Presented in its original aspect ratio of 1.66:1, encoded with MPEG-4 AVC and granted a 1080p transfer, Jean-Pierre Melville's Leon Morin, Priest arrives on Blu-ray courtesy of Criterion.
The following text appears inside the booklet provided with this Blu-ray disc:
"This new high-definition digital transfer was created on a Spirit 4K Datacine from a 35mm fine-grain master positive. Thousands of instances of dirt, debris, scratches, splices, warps, jitter, and flicker were manually removed using MTI's DRS system and Pixel Farm's PFClean system, while Digital Vision DVNR system was used for small dirt, grain, and noise reduction.
Telecine supervisor: Lee Kline.
Telecine colorist: Gilles Granier/Scanlab, Paris."
Detail and clarity are excellent -- during close-ups the image conveys tremendous depth (see screencapture #11), while the outdoor scenes are never plagued by blocky artifacts. Contrast levels are also convincing. Furthermore, color reproduction is practically flawless -- there is a wide range of blacks, grays and whites that look notably fresh and natural. There are no traces of overzealous sharpening. Though some noise corrections have been performed, the integrity of the image is very much intact, and a layer of light grain is present throughout the entire film. There are no serious stability issues. Large damage marks, cuts, warps, or stains do not plague the high-definition transfer either. (Note: This is a Region-A "locked" Blu-ray disc. Therefore, you must have a native Region-A or Region-Free PS3 or SA in order to access its content).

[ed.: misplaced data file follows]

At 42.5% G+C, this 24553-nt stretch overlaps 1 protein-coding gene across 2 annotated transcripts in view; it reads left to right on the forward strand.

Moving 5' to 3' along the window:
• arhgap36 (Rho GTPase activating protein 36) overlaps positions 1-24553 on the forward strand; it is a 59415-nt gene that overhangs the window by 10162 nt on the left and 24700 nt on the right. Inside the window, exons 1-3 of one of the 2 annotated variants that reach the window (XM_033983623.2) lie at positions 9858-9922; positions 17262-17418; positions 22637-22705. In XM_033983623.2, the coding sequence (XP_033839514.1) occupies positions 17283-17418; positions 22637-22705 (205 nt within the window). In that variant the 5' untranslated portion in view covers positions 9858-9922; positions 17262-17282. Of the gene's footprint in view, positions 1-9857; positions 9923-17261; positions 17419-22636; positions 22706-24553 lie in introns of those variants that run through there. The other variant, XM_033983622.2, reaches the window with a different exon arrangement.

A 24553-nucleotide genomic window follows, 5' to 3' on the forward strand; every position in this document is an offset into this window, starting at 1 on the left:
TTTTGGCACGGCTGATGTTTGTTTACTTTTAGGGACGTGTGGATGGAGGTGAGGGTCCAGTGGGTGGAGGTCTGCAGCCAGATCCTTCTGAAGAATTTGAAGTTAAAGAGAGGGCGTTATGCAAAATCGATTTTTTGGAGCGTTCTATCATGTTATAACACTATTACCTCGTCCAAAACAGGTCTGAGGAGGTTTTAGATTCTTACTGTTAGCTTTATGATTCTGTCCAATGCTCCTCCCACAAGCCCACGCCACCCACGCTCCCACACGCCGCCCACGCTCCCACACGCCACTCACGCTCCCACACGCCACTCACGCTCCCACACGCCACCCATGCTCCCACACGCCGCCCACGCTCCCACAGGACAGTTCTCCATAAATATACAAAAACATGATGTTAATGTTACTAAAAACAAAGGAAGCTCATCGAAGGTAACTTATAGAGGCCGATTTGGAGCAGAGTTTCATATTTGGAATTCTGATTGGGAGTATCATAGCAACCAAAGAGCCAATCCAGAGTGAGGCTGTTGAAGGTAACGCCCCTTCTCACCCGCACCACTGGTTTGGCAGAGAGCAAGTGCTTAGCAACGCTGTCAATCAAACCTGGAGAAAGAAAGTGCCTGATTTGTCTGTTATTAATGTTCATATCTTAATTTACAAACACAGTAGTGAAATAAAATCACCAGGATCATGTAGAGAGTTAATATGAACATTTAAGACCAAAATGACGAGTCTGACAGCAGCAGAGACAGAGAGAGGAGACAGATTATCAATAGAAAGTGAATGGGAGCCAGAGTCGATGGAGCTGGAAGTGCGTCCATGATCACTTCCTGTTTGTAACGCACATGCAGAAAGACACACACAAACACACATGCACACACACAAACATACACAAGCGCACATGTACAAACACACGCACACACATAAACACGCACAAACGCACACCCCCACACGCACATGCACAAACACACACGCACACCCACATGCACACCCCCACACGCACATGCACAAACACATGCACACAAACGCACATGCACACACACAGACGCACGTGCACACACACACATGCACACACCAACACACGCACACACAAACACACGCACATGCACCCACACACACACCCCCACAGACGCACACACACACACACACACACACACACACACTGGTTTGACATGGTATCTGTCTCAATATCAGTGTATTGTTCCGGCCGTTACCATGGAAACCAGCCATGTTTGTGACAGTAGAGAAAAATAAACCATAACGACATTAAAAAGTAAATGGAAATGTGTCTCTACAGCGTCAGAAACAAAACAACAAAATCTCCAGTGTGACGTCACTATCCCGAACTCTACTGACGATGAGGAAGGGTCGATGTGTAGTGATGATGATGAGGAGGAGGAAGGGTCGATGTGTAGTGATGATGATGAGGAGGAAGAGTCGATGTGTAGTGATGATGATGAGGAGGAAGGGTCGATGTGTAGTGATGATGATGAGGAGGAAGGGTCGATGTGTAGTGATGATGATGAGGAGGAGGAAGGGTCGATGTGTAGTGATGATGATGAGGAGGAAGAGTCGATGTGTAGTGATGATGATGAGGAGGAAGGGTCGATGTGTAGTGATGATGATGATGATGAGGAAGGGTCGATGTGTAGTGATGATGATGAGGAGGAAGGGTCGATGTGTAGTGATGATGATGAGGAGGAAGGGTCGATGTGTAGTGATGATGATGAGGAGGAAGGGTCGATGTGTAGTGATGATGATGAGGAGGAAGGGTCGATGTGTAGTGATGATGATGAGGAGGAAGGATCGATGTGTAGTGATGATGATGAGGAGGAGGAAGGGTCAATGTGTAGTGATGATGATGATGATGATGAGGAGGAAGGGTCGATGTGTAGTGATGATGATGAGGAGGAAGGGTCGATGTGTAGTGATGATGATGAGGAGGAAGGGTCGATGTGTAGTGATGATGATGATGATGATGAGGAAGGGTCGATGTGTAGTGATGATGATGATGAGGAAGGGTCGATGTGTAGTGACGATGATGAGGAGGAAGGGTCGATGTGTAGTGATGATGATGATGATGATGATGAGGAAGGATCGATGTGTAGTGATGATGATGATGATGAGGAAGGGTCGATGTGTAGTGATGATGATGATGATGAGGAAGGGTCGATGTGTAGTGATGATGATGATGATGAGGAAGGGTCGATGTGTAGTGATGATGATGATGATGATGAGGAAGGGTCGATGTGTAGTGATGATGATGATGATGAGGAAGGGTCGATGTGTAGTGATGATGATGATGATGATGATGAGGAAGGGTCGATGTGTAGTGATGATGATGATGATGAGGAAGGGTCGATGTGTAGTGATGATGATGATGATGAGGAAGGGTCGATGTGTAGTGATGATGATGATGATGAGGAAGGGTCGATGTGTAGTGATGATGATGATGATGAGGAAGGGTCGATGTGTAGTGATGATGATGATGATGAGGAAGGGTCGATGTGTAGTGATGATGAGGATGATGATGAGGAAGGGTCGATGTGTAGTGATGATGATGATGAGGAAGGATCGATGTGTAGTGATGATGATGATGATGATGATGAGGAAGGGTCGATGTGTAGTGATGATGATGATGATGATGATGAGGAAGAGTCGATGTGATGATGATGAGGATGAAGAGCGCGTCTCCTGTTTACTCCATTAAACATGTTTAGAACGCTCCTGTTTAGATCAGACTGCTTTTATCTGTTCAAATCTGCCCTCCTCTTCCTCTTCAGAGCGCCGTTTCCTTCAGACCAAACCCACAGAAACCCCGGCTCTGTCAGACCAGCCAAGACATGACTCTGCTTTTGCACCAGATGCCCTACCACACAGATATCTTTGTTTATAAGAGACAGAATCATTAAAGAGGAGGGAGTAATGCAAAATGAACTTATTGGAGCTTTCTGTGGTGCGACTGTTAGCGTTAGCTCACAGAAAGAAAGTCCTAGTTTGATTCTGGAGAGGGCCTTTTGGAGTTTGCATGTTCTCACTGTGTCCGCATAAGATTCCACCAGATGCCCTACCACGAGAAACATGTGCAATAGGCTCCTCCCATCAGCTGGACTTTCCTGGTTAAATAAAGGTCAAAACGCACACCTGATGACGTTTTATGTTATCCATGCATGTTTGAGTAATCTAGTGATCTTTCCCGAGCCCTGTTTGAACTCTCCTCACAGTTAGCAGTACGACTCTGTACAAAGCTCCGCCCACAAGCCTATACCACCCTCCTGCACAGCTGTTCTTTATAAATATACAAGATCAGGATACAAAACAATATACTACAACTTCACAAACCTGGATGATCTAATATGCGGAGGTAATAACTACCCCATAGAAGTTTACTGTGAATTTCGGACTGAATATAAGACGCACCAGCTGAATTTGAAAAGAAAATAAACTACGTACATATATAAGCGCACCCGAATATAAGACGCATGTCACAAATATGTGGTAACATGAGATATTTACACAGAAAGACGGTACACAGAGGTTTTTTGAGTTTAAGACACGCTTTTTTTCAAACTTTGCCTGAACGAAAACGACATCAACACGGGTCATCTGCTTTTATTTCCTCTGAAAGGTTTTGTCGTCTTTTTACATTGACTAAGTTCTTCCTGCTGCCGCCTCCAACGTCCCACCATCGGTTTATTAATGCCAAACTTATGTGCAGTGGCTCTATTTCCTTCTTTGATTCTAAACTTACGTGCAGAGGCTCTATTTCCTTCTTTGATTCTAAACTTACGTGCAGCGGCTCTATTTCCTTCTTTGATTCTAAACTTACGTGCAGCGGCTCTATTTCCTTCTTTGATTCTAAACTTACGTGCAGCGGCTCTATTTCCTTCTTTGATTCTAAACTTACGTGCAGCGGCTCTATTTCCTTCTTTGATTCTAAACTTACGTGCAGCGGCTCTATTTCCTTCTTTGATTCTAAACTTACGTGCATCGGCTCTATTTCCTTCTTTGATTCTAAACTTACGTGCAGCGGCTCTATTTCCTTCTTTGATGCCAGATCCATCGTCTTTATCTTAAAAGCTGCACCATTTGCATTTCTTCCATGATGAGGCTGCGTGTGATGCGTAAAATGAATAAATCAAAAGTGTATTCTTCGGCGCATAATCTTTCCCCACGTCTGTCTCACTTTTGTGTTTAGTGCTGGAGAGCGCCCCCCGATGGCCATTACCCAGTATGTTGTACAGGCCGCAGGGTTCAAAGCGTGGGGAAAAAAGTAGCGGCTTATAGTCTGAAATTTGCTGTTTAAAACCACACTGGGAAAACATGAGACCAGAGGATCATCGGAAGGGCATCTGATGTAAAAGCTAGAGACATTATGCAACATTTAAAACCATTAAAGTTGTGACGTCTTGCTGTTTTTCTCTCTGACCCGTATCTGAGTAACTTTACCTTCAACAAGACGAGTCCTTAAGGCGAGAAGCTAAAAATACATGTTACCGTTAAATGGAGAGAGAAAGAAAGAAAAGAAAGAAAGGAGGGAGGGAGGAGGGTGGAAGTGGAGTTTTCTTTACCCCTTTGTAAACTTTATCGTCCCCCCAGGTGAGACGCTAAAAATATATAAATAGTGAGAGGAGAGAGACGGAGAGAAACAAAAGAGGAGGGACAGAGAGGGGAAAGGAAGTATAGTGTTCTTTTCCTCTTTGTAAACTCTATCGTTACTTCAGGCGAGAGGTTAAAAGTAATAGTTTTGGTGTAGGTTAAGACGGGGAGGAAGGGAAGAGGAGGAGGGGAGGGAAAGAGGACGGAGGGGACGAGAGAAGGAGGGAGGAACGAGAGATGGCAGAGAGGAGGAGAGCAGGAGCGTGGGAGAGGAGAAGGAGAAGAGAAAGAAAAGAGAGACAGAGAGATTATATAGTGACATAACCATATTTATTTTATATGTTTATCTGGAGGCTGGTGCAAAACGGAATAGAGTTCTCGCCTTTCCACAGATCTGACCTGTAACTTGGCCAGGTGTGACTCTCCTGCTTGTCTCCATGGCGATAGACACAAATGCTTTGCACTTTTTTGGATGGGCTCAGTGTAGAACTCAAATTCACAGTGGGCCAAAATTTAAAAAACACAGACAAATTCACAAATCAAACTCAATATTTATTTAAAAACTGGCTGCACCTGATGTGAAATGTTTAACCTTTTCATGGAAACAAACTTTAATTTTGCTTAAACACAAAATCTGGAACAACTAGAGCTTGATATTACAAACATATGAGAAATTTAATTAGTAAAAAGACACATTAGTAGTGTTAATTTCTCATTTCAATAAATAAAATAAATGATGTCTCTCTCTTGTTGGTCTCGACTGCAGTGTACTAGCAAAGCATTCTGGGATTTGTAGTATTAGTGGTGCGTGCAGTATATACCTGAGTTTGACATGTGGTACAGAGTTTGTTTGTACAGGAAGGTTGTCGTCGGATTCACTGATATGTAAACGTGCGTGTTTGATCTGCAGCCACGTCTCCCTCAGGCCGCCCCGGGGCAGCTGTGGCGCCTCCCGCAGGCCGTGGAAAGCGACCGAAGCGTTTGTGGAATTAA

Léon Morin, Priest Blu-ray, Audio Quality
There is only one audio track on this Blu-ray disc: French LPCM 1.0 (with portions of English and German). For the record, Criterion have provided optional English subtitles for the main feature.
The following text appears inside the booklet provided with this Blu-ray disc:
"The original monaural soundtrack was remastered at 24-bit from a 35mm optical print. Clicks, thumps, hiss, and hum, were manually removed using Pro Tools HD. Crackle was attenuated using AudioCube's integrated workstation."
The French LPCM 1.0 track is excellent. Martial Solal's music score gets a decent boost, but it is the crisp and clean dialog that impresses the most. There are absolutely no distortions, cracks, excessive hiss, or audio dropouts. Finally, the English translation is excellent.
Léon Morin, Priest Blu-ray, Special Features and Extras
Léon Morin, Priest Blu-ray, Overall Score and Recommendation
Jean-Pierre Melville's Leon Morin, Priest is an elegant, entertaining and thought-provoking film, which audaciously blends the expressiveness and fluidity of movement typical for the French nouvelle vague films and the lyrical simplicity of classic American noir films. The film features unforgettable performances by two of the nouvelle vague's biggest stars - Jean-Paul Belmondo and Emmanuelle Riva. As expected, Criterion's Blu-ray release of Leon Morin, Priest does not disappoint. VERY HIGHLY RECOMMENDED.